Look and squirm at the gorgeous grotesque.
Kim Ji-woon’s I Saw the Devil takes a ghoulishly grim revenge tragedy and frames it as the turning of maple leaves in long autumn light. This murder, this cannibalism, this rape is lovely. And that’s horrible.
Which may be the point and the point you’re about to miss.
I Saw the Devil, a Korean film, is now being remade by Simon Barrett and Adam Wingard — responsible for You’re Next and The Guest — despite the cataclysmic tanking of Spike Lee’s remake of Oldboy, another violent Korean cult hit. Some of the best modern cinema comes from Korea. Park Chan-wook’s Oldboy is a prime example, as is his Lady Vengeance, and his American production of Stoker. Bong Joon-ho’s Snowpiercer didn’t wow me, but his films The Host and Mother sure did. These movies — and other films from Kim Ji-woon, like The Good, the Bad, and the Weird (but not so much The Last Stand) — tend to have something in common. Something that sets them apart from most Western films.
That is the primacy of emotional impact and, frequently, the use of violence as a reactive agent. Which sounds like critical bullshit, so I’ll rephrase.
In Korean movies, it’s totally kosher to hack someone’s arms off if that’s what’s going to make your audience feel more strongly, even if story-wise that’s not exactly on the up-and-up. It’s about building an emotional state and, wonderfully often, using that as a tool with which you can beat your audience over their own heads. Directors like Park and Bong and Kim make you feel a certain way and then show you how you feel so that you recoil from your own reflection.
So. I Saw the Devil is about you. You are the devil. Nice to meet you.
In this film, a young bride is dismembered by a serial killer — Choi Min-sik, of Oldboy fame, playing Kyung-chul. The woman’s husband (Lee Byung-hun as Soo-hyun), a secret service agent, vows revenge. With the help of his police squad chief father-in-law, Soo-hyun gets a list of suspects and proceeds to make Charles Bronson look like Charley Brown. There is a bit of the ultra-violence, all of it staged by Kim and filmed by cinematographer Lee Mo-gae in itchingly beautiful sequences.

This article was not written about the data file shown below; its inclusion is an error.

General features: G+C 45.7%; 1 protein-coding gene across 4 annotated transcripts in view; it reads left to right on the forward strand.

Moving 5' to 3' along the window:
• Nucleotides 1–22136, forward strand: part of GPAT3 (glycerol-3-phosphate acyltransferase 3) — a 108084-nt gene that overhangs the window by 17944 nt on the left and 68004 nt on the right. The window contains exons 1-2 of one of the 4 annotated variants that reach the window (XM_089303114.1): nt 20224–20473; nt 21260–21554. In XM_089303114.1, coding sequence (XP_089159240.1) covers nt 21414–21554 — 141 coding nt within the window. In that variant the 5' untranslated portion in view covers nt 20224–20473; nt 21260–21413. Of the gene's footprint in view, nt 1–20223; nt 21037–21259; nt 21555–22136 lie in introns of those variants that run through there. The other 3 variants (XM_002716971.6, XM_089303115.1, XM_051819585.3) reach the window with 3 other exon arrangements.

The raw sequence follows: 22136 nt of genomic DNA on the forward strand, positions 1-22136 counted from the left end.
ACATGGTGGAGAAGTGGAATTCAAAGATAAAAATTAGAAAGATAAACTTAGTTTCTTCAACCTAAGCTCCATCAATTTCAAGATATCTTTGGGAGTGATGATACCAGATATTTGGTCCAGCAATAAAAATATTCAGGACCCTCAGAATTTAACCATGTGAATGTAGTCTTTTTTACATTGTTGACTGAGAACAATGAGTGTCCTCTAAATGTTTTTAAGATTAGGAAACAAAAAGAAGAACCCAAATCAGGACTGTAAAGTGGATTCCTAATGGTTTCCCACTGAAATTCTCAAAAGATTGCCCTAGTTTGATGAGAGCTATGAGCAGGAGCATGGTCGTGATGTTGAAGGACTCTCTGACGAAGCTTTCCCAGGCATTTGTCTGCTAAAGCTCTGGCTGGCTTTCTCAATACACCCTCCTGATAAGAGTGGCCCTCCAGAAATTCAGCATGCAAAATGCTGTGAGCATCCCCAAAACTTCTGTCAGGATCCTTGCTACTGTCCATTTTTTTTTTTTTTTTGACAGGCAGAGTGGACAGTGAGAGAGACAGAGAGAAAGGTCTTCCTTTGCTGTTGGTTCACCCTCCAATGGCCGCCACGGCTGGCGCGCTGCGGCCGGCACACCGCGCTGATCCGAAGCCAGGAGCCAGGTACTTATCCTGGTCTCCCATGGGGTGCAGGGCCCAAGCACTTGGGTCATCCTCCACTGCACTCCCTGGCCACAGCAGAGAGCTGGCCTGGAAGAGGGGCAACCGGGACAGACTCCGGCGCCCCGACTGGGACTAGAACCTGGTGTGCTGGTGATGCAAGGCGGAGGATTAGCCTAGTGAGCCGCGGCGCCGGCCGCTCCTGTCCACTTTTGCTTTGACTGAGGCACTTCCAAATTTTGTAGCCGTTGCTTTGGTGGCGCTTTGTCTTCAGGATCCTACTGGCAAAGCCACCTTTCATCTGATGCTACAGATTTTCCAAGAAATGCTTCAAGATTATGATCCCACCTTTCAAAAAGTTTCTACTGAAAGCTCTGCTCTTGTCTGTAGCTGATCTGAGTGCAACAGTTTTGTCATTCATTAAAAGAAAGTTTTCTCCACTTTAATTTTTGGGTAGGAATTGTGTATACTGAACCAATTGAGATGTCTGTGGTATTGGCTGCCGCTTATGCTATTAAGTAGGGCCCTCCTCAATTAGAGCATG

It looks wonderful. The way the camera moves, the richness of the light and color, the exactness of the mise-en-scene (which is lingo for the arrangement of elements within the frame) all convey a luxuriating delight. In murder, in cannibalism, in rape. And that’s horrible.
Over two hours and twenty minutes, we watch Soo-hyun permanently rule out the wrong suspects and narrow in on his wife’s killer. Kyung-chul, a school bus driver, is in the process of raping a student when Soo-hyun languidly interrupts him. They battle spectacularly and Soo-hyun proves victorious. Instead of killing Kyung-chul, Soo-hyun breaks his wrist, shoves a tracking device down his throat, and lets him go.
He does this so can continue to torment the man over the course of the remaining film.
If you noticed what happened to the schoolgirl, or cared, you win a cookie.
I Saw the Devil drags — or lures — you along with the wrathful Soo-hyun as he allows his psychopathic prey to continue to murder and rape so that he might, sometimes, interrupt him before the man is able to satisfy his violent urges. During each iteration, Soo-hyun does further physical damage to Kyung-chul and lets him go.
Director Kim Ji-won uses Park Hoo-jung’s script to play with victims and victimhood. They are the cat and you are the mouse. Their characters debate who has — or can — win their battle as the people on the edges get maimed, traumatized, and murdered. For that, I appreciate I Saw the Devil. It is self-aware. It is a film about the relishing of ugliness and what that means about us.
It is also a film about ugliness, and that I did not need. I do not enjoy watching others in pain. I do not need to see a man unable to stop eating raw human flesh to get the wink and the nod. So, aesthetically, I appreciate what Kim Ji-won is doing and the style with which he does it. Emotionally, I’d like him fuck off.
I do notice what happens to the victims. I do see how Soo-hyun perpetuates that which he despises and how, by watching I Saw the Devil, we are complicit. While I haven’t seen it, it sounds not dissimilar from what Michael Haneke did (twice) with Funny Games.
I saw I Saw the Devil and the devil looked like us. The problem is, if you recognize the devil as yourself, then you probably weren’t the devil to begin with. And if you don’t recognize the devil as yourself, well then all you’re doing is enjoying watching people get eaten, and sexually assaulted, and slain. And whether or not you recognize the devil as the piece within us that feeds on ugliness, remaking this film for a wide American audience… it’s not clever. It’s, like the remake of Oldboy, missing the point.
There is something about Korean films that makes blood-bathing of this type emotional and its viewers conflicted. In American films, it generally just ends up vulgar.
I suppose the devil is in the details, then.